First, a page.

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Overpaid Rickshaws

Heroes Remember

We used to go for rickshaw rides and, of course, the Hong Kong money we had so much of it compared to the British. We’d give a dollar, a Hong Kong dollar to a rickshaw driver and he'd be there two hours later when we came out, “You come my rickshaw, you come my rickshaw!” And the British got quite nasty about it that we were giving them too much money because they would just give them 10 cents to run 15 minutes and after a while now that I think about, after the first few days, within a week, all the rickshaws were lined up and the runners were getting out and getting drunk, I guess, and that because there was no runners. We couldn’t get a rickshaw for a while. We give them too much money.

Mr. Harrison describes the Canadians' tendency to overpay rickshaw drivers in Kowloon. Soon there seem to be no drivers around. Mr. Harrison speculates that the rickshaws were parked in favor of visits to the local bars.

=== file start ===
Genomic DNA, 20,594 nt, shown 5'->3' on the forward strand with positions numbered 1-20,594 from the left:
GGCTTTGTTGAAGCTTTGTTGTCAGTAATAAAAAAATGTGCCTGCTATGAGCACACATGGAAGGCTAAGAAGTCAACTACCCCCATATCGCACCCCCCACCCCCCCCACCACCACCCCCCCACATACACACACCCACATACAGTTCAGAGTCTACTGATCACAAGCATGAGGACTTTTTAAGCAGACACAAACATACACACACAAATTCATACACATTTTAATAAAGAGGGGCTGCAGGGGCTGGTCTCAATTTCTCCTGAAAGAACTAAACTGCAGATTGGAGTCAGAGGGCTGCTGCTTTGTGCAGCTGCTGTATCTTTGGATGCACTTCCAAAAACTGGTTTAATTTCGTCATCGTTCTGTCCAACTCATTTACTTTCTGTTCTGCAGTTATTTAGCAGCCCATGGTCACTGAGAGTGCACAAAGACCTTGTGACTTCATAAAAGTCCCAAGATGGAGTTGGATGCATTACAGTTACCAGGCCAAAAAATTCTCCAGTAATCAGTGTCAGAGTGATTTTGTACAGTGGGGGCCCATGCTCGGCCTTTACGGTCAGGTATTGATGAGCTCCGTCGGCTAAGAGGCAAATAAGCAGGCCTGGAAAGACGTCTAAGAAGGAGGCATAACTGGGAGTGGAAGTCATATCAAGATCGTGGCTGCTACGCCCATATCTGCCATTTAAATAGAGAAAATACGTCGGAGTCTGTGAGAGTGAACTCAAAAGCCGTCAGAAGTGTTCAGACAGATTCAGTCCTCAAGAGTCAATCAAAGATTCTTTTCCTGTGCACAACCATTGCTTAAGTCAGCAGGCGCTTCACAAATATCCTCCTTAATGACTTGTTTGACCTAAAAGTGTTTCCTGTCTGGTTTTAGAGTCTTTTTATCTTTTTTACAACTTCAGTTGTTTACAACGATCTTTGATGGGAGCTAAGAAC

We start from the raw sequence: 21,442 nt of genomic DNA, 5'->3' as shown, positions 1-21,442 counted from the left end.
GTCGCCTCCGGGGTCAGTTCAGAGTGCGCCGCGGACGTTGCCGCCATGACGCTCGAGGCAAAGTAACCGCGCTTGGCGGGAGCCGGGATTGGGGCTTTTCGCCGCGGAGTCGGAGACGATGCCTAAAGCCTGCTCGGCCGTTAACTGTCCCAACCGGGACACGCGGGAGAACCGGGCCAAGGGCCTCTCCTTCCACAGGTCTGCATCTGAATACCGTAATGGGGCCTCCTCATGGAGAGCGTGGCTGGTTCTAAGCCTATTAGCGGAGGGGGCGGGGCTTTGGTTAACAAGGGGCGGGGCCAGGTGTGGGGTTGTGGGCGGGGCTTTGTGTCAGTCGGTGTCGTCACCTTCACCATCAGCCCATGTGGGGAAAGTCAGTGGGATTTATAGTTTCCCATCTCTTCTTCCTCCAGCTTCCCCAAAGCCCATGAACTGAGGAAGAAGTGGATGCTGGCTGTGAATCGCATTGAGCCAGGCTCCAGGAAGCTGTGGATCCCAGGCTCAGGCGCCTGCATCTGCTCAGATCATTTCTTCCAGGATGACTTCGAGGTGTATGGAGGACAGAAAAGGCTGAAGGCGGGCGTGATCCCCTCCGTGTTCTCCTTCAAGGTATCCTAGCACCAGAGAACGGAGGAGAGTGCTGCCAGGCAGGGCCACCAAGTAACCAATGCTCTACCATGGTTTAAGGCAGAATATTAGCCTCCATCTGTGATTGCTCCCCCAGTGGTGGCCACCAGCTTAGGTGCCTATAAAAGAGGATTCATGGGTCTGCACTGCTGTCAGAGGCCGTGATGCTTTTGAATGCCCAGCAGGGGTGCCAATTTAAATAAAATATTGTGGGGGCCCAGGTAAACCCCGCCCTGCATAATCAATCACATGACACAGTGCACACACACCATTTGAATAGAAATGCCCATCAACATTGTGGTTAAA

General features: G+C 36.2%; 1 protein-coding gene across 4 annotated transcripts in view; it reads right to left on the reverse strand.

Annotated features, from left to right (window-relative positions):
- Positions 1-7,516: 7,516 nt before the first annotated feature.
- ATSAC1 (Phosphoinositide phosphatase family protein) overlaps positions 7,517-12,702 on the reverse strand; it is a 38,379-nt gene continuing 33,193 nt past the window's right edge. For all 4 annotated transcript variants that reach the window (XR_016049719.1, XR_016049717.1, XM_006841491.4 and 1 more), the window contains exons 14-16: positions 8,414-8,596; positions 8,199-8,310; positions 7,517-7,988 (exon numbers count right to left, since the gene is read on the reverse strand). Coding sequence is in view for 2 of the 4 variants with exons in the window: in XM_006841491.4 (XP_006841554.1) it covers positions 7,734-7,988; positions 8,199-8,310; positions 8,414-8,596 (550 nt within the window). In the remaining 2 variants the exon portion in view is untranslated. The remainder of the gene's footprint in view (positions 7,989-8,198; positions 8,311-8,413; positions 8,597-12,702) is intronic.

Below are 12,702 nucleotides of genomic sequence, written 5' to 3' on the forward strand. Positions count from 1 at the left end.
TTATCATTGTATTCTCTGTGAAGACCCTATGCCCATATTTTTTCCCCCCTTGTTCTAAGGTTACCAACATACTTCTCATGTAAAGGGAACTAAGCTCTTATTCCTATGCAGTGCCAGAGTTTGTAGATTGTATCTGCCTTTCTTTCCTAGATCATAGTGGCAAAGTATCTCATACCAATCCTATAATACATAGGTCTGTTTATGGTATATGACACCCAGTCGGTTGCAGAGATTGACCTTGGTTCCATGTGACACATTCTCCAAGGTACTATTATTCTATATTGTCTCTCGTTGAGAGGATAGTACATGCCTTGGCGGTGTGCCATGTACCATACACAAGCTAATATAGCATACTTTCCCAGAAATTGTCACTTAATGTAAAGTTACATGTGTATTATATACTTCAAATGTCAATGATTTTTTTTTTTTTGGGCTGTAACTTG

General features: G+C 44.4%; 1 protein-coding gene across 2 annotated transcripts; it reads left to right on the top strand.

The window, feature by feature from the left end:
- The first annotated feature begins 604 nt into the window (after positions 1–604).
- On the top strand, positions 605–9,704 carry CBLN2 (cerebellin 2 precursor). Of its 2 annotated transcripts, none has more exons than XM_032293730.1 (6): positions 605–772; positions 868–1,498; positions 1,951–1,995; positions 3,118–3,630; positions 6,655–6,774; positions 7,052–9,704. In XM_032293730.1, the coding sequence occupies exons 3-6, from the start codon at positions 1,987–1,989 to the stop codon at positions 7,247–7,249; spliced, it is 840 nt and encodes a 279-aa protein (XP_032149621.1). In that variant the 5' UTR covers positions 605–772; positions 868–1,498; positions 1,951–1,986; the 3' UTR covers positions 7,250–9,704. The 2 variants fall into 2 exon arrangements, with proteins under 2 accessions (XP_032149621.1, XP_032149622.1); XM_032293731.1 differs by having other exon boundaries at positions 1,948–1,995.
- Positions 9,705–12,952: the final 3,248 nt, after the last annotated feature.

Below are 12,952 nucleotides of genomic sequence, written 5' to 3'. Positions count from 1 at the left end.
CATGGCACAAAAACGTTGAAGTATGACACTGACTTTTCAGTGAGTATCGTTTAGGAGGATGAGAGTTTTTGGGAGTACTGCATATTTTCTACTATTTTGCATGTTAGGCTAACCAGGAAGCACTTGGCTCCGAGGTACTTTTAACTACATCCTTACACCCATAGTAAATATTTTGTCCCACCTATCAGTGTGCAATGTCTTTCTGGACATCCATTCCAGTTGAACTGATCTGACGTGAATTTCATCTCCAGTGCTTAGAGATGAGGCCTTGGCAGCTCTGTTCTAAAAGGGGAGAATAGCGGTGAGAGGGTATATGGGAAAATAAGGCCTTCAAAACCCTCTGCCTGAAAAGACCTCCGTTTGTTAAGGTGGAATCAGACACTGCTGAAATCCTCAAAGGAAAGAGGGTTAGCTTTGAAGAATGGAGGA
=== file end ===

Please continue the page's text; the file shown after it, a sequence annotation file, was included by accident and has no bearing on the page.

George Harrison

George Harrison was born on April 4, 1920 in Winnipeg, Manitoba and was youngest of three children. His father died shortly after his birth, forcing his mother to place him and his siblings in an orphanage, where he was at times badly beaten. Learning this, his mother took her children back home. After completing grade 9, Mr. Harrison went to work to help support his family. Eventually, he gained employment with CPR Telegraph. On September 13, 1939, Mr. Harrison enlisted with Winnipeg Grenadiers, becoming a specialist on the Vickers machine gun. During the battle of Hong Kong, Mr. Harrison was made a sergeant, and was involved in deadly fighting. Along with the general misery and persecution suffered by all of the POWs, Mr. Harrison faced down both blindness and potential amputation of his toes.

Meta Data
Veterans Affairs Canada
Person Interviewed:
George Harrison
War, Conflict or Mission:
Second World War
Pacific Ocean
Hong Kong
Winnipeg Grenadiers
Section Leader

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